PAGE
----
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  • Innu Nation Refusing Both Federal and Provincial Apologies

    Picture courtesy the Innu Nation.

    The Innu Nation in Labrador is not going to accept apologies from either the federal or provincial governments for abuse suffered by children at residential schools.

    Prime Minister Justin Trudeau is in Happy Valley-Goose Bay today to apologize on behalf of the federal government, and Premier Dwight Ball says the province may do the same in future.

    Innu Nation Grand Chief Gregory Rich says Innu elders are not ready to accept an apology for such a small part of their experience, and any apology should recognize other damaging things done to the Innu in the past, as well as the present.

    The Innu Nation will not demonstrate at the site; leaders will simply stay away. Any Innu person who wishes to participate in the event is free to do so.

    Earlier Story

    Hundreds are gathering in Happy Valley-Goose Bay this morning where Prime Minister Justin Trudeau will offer a formal apology to residential school survivors in this province.

    Trudeau will be in Labrador today to apologize to Indigenous groups for the Moravian Church-run residential schools, where thousands of children were taken from there homes in an attempt to naturalize them to European-style culture, and remove their own. Many of those who went to the schools were abused.
    A $50-million settlement was reached in May of 2016 for the hundreds of survivors in this province who were left out of a previous national settlement.

    Former Prime Minister Stephen Harper offered an apology for survivors back in 2008, but left survivors in Labrador and northern Newfoundland out. A formal provincial apology will take place following consultation with survivors.

    Premier Dwight Ball will be on hand this morning as Justin Trudeau offers his apology at 10:30 a.m. Labrador time.

    But leaders with the Innu Nation are not attending.

    At a meeting in Sheshatshiu this week, Innu leaders decided not to accept the Prime Minister’s apology.

    Innu Nation Grand Chief Gregory Rich says Innu elders are not ready to accept an apology for such a small part of their experience, and any apology should recognize other damaging things done to the Innu in the past, as well as the present.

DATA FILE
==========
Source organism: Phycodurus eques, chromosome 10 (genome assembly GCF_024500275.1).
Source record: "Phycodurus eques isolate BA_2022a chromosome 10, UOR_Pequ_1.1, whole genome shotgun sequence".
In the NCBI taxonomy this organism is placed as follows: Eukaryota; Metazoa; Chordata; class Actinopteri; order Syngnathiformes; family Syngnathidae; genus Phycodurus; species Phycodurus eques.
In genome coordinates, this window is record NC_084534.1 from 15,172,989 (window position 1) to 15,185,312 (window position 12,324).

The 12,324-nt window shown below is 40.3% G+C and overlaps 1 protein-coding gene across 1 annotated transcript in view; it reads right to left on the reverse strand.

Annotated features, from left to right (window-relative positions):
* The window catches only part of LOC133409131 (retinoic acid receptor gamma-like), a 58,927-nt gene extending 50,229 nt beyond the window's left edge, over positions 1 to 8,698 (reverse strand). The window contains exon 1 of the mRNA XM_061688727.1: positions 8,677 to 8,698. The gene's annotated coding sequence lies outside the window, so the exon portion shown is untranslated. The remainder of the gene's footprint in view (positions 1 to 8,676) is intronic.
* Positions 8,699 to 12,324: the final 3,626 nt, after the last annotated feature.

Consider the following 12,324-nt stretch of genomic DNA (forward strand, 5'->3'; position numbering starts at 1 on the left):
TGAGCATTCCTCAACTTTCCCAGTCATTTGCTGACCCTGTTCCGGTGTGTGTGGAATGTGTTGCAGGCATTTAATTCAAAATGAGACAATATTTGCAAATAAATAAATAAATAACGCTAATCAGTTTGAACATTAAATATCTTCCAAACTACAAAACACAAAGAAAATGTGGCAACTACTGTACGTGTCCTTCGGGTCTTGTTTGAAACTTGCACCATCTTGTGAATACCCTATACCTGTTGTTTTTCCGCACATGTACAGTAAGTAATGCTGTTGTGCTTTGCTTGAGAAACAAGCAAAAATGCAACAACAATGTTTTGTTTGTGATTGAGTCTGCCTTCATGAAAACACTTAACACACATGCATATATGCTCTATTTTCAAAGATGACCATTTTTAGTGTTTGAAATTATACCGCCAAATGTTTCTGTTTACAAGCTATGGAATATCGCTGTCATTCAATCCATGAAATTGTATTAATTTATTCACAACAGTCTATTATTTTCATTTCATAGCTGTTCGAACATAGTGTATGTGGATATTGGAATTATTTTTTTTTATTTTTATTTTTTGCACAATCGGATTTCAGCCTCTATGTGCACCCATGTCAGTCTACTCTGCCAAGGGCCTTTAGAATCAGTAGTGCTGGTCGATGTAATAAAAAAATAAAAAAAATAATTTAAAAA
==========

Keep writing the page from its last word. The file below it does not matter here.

The Innu Nation was already frustrated with the federal government for choosing not to take part in the Innu Child Welfare Inquiry in Labrador.

    Sheshatshiu Innu First Nation Chief Eugene Hart says the truth of what happened to past generations of Innu has never been fully documented and the situation can’t be dealt with in bits and pieces.

    Former Innu Chief Blames State of Child Services for Apology Rejection

    The former Deputy Grand Chief of the Innu Nation believes the Prime Minister’s apology for the residential schools should be rejected, and he points the finger at the state of Labrador’s child services.

    Speaking on VOCM’s Nightline with Jonathan Richler, Simeon Tshakapesh says the current provincial government is still taking children away from their homes and culture.

    Tshakapesh says the former Child Youth and Family Services, now the Department of Children, Seniors and Social Development, is comparable to the Residential Schools situation. He says the only option should be keeping the kids in Labrador, which means an Aboriginal Centre needs to be build.

    He says they need the centre at the heart of Labrador, for Innu, Inuit, Metis and other Aboriginals.

    Tshakapesh says an apology won’t fix the past, and he wants more.

    He says they need to be on their own and deal with their own kids in their own culture, language and values. He says it’s the only thing he asks for.

    Province Offering Its Own Apology

    Ball says today’s apology has been a long time coming.

    The Newfoundland and Labrador government is planning an apology of its own for victims of residential schools in Labrador.

    Ball says the planning is already underway.

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